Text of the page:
Paul Avey and Michael Desch have a forthcoming article in International Studies Quarterly, that supplements the ranking work that Erik summarizes below. The conclusions bear out the claims of Joe Nye and others that there is an increasing gap between academic international relations and the kind of work that US senior policy makers care about. Some 45% of the senior policy makers who answered Avey and Desch’s survey have training in international relations or political science. It doesn’t seem to have taken.

Aside from Economics, the scholarly disciplines that policymakers found of greatest use were Area Studies and History. … compared to the other disciplines, Political Science did rather poorly (see figure 1). This lower ranking may reflect the fact that in recent years the discipline has become dominated by more complex methodologies such as formal modeling and statistics. Policymakers tend to eschew, in the words of one respondent, “all formulaic academic, as opposed to historically based temperamental, realist projects,” preferring, in the words of another, “historical analysis, case studies, theoretical writings that illustrate theory with case studies and concrete examples.” … the higher the rank of the government official, the less likely he or she was to think that formal models were useful for policymaking.

There are a number of possible responses that international relations scholars could make to this (e.g. to argue that political science is in the business of finding out about the world, not helping policy makers, or to argue that it’s not US policy makers who international relations scholars should be trying to help). Or scholars could argue (as many have) that we should reform political science to move away from quantitative techniques and formal modeling towards more policy relevant work.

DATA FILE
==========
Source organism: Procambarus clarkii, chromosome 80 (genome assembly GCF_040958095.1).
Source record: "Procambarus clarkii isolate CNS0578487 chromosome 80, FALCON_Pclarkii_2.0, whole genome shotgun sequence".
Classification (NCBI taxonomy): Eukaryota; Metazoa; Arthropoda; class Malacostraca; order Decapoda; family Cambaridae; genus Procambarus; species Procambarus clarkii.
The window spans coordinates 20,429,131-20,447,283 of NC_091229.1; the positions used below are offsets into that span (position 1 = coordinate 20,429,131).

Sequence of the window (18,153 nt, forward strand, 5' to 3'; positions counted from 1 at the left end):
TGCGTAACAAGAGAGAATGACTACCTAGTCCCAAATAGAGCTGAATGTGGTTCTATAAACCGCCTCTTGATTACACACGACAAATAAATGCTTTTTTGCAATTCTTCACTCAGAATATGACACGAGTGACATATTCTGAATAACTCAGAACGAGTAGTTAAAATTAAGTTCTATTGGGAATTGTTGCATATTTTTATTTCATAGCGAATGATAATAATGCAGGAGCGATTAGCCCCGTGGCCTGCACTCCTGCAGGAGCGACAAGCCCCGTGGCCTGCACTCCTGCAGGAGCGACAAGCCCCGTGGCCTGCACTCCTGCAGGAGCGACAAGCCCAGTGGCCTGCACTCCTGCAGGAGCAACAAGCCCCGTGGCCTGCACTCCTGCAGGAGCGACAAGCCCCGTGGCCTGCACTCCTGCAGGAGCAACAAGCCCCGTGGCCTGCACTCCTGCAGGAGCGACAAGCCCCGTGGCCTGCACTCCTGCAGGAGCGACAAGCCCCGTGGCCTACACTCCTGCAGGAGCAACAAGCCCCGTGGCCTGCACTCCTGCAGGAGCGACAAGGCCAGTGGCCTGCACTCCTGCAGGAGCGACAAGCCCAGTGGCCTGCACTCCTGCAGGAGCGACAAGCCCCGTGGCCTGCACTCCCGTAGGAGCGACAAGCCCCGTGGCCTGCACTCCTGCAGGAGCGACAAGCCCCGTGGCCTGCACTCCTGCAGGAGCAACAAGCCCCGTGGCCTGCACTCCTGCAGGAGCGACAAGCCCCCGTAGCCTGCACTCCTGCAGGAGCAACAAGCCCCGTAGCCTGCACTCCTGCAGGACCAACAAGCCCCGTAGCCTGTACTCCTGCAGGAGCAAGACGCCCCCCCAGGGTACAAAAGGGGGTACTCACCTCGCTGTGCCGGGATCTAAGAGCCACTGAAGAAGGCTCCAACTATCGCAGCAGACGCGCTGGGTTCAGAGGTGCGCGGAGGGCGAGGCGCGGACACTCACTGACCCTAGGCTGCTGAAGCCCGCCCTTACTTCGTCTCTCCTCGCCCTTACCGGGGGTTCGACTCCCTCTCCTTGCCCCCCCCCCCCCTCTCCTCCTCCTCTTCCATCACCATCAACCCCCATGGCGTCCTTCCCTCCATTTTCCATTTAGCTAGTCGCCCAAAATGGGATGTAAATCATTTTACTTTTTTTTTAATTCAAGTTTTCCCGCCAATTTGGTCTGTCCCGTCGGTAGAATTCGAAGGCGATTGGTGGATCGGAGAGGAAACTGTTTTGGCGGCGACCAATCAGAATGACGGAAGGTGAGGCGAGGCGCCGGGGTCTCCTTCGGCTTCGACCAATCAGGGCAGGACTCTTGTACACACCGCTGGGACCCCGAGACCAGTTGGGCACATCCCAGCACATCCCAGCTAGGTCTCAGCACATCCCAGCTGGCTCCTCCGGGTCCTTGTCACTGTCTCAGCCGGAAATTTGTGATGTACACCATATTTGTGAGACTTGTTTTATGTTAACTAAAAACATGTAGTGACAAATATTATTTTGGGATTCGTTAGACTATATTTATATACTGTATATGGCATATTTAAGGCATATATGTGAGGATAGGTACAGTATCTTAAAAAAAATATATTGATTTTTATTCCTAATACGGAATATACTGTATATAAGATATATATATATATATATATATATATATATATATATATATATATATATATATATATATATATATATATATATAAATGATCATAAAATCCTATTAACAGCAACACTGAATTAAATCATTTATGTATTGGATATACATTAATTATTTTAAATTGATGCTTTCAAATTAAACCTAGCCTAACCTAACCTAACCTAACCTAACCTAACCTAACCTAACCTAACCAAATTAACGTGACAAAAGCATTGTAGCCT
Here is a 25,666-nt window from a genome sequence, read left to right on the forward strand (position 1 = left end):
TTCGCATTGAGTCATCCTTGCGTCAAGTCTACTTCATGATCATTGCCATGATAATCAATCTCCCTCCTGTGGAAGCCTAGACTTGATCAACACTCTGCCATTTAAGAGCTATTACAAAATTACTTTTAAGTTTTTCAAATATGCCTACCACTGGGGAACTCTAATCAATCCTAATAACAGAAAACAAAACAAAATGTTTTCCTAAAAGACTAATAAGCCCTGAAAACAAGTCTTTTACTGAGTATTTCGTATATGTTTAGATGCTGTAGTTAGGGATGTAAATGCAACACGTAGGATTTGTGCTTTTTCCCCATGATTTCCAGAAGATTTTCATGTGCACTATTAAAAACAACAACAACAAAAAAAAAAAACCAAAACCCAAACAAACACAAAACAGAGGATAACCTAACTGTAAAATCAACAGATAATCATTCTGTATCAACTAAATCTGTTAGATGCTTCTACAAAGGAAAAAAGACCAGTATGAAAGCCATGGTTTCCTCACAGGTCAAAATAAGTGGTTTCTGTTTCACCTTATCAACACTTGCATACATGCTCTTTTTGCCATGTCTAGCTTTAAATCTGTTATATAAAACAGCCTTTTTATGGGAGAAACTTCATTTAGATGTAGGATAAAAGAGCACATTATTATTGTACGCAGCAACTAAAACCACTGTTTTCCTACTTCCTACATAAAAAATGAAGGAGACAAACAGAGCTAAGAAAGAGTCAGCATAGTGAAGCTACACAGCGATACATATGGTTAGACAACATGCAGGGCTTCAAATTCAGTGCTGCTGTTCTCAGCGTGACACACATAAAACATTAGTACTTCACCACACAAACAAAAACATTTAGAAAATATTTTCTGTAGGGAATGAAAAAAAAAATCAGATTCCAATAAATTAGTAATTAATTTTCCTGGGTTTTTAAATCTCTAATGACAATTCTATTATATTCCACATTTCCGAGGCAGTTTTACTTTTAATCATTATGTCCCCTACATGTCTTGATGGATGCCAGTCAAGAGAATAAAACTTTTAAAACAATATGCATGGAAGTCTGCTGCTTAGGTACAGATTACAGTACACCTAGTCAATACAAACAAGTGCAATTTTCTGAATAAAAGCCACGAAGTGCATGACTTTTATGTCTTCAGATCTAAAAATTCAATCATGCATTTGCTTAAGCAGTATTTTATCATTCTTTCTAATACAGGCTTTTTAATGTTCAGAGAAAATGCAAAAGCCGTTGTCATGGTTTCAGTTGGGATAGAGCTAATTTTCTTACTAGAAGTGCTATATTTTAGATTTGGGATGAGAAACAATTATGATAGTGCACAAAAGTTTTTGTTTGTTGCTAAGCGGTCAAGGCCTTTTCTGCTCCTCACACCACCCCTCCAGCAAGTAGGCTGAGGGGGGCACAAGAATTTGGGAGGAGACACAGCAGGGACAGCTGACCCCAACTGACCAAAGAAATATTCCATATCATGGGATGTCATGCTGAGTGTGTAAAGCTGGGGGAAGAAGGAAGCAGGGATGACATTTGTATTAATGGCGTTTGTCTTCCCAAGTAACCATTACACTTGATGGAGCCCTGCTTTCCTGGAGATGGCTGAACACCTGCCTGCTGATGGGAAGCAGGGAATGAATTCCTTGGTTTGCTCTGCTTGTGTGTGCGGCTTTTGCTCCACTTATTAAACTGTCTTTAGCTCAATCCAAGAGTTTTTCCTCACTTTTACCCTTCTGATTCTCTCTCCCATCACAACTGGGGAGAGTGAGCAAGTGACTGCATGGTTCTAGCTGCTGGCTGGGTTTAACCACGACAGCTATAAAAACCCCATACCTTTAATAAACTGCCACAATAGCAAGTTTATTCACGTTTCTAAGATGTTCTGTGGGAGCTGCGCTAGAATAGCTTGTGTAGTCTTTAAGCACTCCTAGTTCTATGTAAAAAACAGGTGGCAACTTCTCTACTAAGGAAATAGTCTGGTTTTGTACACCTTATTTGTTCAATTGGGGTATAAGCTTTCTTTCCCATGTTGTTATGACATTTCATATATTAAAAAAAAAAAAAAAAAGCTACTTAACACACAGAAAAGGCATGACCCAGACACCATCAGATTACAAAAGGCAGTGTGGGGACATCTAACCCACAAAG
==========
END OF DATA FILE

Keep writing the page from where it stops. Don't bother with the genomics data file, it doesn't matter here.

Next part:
However, I can’t help wondering whether Avey and Desch’s piece misses out on some of the interesting things that have been happening over the last couple of years. They mention the Monkey Cage (among other blogs) as an interesting model of communication, but also caution that the Internet is full of unreliable information. But what we have seen over the last couple of years is an explosion of interest in political science results (some of them based on sophisticated quantitative or formal analysis; some derived from sophisticated qualitative research) that are cleanly presented and obviously relevant. Most of this interest has been in work in the field of Americanist political science – but this field is even more notoriously disliked by political types than international relations. Nonetheless, thanks to the efforts of Ezra Klein and others, it’s built up a real audience. We furthermore have reason to understand that some of our work at the Monkey Cage has had significant take up among policy makers.